BEIJING — The Turkish government has called on China to close its indoctrination centers holding ethnic Uighurs, marking a rare instance of a major Muslim country joining a mounting international chorus condemning the detention of up to 1 million Muslims in the far western region of Xinjiang.
The statement marks a turnaround for Turkish President Recep Tayyip Erdogan’s ruling party, which has been notably silent about China’s treatment of Uighurs despite growing international media coverage and pressure from Turkish opposition parties since 2017.
In a statement Saturday, Turkish Foreign Ministry spokesman Hami Aksoy said the reintroduction of internment camps and the systematic assimilation of Uighur Turks represent “a great shame for humanity.”
“It is no longer a secret that more than 1 million Uighur Turks incurring arbitrary arrests are subjected to torture and political brainwashing,” Aksoy said.
The ministry said it “learned with deep sorrow” of the death of renowned Uighur folk poet Abdurehim Heyit, who was in Chinese custody. It added it would “commemorate Heyit and those who lost their lives defending Turkish and Muslim identity.”
China’s embassy in Ankara responded to the statement with fury, saying its internment program was designed to curb extremism and terrorism, threats that Turkey shares with China. It rejected Turkey’s remarks as “completely against the truth.”
In what could prove an embarrassment for the Turkish government, Chinese state media posted video footage online Sunday that purportedly shows Heyit alive.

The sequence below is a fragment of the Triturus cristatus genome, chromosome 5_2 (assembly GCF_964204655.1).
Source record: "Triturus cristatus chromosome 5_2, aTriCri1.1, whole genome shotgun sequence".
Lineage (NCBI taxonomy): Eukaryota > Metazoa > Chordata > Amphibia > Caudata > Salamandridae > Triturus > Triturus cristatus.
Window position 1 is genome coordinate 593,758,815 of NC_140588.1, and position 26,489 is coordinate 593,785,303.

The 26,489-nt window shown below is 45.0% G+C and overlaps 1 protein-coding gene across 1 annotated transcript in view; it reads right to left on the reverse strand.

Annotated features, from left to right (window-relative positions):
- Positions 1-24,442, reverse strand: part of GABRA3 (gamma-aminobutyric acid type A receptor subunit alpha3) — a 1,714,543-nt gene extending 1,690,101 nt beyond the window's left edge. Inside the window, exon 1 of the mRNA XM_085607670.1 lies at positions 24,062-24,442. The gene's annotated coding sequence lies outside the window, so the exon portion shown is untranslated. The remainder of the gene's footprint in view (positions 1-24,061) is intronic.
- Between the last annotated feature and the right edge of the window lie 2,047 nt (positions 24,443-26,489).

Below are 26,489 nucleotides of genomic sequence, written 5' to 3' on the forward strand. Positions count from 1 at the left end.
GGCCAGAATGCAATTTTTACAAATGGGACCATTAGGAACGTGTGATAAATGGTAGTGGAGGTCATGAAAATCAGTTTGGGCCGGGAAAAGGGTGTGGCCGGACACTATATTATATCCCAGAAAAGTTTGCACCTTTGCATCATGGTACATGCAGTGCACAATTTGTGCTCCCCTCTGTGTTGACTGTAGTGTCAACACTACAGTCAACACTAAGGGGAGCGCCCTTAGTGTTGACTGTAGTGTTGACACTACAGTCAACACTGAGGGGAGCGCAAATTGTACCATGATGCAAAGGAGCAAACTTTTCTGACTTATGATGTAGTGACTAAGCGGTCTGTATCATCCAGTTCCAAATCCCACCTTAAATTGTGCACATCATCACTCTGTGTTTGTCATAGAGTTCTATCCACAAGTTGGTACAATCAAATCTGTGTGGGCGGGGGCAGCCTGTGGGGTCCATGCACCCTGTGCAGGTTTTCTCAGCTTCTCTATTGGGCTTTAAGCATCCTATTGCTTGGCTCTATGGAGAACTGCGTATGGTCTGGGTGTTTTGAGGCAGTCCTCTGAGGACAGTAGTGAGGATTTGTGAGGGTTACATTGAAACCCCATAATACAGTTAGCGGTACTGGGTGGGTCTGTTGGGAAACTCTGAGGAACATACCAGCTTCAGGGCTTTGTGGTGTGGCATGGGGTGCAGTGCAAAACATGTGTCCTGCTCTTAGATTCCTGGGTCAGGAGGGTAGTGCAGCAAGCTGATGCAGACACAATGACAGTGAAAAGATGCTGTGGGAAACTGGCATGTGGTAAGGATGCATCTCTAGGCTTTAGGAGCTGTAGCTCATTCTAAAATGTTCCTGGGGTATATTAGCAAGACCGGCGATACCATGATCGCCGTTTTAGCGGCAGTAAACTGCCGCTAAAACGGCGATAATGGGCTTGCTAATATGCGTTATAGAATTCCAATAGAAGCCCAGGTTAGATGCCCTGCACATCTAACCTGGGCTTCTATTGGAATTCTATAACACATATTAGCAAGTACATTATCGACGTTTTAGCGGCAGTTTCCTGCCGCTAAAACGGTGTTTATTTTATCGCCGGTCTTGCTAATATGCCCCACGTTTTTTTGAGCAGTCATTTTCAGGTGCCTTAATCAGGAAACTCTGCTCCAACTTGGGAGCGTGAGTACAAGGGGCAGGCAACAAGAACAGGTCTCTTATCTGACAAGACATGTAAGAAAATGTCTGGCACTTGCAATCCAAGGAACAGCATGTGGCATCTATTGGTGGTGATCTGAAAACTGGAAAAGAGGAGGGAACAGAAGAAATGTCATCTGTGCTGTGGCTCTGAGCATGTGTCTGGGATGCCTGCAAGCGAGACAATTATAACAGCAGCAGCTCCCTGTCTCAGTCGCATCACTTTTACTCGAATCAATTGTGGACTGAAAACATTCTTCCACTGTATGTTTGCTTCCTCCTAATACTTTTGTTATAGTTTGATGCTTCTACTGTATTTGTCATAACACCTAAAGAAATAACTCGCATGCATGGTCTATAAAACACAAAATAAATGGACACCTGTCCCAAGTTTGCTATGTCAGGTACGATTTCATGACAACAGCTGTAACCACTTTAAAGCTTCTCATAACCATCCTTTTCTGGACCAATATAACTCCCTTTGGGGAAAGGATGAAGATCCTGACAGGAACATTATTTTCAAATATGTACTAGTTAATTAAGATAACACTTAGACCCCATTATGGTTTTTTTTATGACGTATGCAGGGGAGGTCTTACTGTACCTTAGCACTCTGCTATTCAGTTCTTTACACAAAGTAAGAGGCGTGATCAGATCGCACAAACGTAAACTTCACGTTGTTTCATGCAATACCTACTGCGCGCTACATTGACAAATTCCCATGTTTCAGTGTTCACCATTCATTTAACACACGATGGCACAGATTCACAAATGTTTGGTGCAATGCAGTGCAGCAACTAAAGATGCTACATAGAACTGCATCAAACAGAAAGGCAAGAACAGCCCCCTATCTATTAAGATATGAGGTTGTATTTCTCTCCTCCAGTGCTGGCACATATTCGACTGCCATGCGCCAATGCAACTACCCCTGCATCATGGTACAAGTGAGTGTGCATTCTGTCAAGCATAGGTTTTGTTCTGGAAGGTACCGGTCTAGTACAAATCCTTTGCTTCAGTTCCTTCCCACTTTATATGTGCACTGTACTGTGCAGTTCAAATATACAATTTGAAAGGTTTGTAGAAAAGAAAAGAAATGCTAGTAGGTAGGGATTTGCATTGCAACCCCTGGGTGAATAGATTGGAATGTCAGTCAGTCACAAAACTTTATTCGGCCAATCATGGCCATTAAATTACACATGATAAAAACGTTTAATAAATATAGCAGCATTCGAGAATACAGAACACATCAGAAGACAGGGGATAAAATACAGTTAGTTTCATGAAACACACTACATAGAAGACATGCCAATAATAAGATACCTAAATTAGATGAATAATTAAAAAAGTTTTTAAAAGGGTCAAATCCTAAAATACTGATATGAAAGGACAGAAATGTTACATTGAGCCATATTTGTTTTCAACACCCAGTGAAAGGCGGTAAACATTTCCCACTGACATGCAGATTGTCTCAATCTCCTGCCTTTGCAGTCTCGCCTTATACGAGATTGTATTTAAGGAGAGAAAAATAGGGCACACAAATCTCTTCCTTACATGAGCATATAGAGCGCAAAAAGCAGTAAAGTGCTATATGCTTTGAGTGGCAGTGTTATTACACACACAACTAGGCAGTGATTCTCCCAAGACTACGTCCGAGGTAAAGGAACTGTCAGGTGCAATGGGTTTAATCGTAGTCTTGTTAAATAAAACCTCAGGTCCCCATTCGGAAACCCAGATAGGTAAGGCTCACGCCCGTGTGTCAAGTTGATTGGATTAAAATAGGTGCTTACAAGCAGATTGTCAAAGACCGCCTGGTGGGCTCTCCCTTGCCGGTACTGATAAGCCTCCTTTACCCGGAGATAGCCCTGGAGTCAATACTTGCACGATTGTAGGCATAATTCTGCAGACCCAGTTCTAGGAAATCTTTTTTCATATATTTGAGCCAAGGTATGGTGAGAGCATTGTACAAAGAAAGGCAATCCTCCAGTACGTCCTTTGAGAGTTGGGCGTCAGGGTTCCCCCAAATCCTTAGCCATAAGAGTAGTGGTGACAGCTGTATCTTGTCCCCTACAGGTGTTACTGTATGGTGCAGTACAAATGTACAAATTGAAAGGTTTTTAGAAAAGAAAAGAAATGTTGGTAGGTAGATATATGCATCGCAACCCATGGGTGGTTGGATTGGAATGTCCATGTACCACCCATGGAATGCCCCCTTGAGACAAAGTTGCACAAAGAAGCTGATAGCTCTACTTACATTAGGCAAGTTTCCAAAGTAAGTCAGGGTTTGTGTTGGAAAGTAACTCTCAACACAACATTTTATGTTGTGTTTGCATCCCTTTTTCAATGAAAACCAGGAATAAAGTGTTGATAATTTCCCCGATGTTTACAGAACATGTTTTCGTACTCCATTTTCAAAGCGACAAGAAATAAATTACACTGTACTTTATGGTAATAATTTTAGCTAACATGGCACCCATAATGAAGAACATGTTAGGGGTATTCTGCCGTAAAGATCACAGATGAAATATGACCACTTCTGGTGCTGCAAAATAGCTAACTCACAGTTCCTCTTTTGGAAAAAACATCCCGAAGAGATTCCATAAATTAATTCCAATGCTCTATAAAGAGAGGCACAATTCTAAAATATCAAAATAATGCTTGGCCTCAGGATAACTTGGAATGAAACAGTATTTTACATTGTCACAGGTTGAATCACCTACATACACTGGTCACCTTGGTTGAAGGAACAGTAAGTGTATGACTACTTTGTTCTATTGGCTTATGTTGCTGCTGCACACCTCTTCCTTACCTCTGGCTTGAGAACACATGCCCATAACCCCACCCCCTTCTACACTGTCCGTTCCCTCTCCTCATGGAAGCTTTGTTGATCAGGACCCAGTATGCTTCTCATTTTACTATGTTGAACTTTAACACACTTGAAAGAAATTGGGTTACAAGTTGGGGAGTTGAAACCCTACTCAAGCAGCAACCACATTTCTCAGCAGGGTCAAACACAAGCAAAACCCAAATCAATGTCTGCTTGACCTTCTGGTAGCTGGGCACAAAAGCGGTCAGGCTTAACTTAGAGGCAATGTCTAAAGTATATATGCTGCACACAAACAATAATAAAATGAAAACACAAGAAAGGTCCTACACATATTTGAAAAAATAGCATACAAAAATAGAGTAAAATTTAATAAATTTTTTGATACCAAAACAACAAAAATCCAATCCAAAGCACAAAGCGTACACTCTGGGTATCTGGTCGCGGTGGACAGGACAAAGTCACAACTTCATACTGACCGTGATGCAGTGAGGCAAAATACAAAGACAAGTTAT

Uighur activists applauded Turkey for speaking out, but many question why it is only now coming to their defense. Tahir Imin, a Washington-based activist, said he and others provided documentation of China’s incarceration of Uighurs to the Turkish government for more than a year without response.
“We hope the Turkish government will continue its support of the Uighurs’ basic human rights, as the West has been doing, and try to do more,” Imin said.
The Turkish statement came weeks before the country heads to polls in nationwide local elections.
Erdogan has styled himself as a leader of the Muslim world and a defender of the world’s Turkic peoples. In 2009, he described China’s crackdown on Uighurs in the wake of ethnic riots in Xinjiang as a “genocide,” infuriating Beijing.
But Turkey’s ties with China warmed significantly after 2016, when Erdogan faced a failed coup and a chill in relations with the West. The following year, Turkish Foreign Minister Mevlut Cavusoglu said during a visit to Beijing that Turkey would help China seize Uighur extremists, alarming Uighur activists and Turkish nationalists who view the ethnic minority as their Turkic kin.
Tahir Hamut, a Uighur film producer and poet in exile in Washington, said he heard from friends Saturday that Heyit was alive.
“The Uighur people had always hoped Turkey would adopt this posture, and finally it has,” Hamut said. “But for the Turkish government to make statements without the relevant proof about Heyit is surprising. China will use this to refute Turkey’s criticism. That’s unfortunate.”